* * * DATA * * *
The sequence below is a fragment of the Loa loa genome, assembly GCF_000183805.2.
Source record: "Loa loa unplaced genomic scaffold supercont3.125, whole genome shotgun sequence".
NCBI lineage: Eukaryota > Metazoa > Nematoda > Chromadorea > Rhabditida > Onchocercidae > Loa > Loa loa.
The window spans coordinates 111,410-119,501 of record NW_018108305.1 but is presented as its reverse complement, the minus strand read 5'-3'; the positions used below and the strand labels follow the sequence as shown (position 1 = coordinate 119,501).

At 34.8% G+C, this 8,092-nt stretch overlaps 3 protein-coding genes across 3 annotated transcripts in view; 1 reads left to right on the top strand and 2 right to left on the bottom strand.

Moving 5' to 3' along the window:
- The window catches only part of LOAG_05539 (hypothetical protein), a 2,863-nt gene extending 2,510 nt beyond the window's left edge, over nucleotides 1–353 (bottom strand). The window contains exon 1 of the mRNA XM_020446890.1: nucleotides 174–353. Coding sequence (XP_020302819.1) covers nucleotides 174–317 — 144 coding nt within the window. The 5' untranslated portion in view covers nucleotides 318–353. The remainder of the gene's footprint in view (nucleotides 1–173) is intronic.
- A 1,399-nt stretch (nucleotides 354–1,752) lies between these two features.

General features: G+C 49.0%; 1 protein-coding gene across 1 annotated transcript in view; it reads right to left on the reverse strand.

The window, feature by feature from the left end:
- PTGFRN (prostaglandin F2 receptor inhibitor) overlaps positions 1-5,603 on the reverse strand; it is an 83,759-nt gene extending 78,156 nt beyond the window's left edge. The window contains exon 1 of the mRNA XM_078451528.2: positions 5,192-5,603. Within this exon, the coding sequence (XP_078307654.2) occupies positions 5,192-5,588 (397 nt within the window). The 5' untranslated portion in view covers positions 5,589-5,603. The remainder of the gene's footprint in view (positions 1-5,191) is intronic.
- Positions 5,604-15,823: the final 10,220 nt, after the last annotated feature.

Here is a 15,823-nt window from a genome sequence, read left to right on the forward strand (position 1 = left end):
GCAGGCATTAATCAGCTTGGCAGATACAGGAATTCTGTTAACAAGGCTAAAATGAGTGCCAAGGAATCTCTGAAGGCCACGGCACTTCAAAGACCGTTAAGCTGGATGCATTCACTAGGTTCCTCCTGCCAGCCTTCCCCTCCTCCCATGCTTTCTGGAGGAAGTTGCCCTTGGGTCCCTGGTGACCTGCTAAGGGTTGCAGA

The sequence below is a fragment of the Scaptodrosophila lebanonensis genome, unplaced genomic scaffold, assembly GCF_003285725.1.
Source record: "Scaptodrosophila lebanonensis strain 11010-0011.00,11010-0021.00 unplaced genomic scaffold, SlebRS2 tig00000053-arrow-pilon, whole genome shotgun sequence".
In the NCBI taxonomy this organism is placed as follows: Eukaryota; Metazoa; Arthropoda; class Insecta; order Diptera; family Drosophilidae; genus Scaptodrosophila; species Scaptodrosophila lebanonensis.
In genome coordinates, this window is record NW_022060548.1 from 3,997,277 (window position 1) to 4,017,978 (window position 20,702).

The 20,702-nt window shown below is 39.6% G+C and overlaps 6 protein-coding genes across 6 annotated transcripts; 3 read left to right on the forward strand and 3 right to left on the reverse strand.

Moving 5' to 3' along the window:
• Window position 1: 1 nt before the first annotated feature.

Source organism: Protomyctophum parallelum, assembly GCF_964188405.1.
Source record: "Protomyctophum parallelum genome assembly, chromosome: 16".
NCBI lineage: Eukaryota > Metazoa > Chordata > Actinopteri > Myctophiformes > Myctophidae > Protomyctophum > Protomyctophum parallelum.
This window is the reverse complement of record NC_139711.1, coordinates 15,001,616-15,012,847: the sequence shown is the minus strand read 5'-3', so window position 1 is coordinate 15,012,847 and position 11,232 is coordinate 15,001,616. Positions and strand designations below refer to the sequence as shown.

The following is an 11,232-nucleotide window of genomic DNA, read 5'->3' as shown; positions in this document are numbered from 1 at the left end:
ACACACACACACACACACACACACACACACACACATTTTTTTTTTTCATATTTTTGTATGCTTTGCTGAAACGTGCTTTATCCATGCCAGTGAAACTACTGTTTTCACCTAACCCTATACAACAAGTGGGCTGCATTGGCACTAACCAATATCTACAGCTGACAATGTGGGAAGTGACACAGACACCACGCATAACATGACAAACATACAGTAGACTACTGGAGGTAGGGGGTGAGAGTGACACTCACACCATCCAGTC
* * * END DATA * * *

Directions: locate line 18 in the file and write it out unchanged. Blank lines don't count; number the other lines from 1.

In genome coordinates, this window is record NW_022060548.1 from 3,997,277 (window position 1) to 4,017,978 (window position 20,702).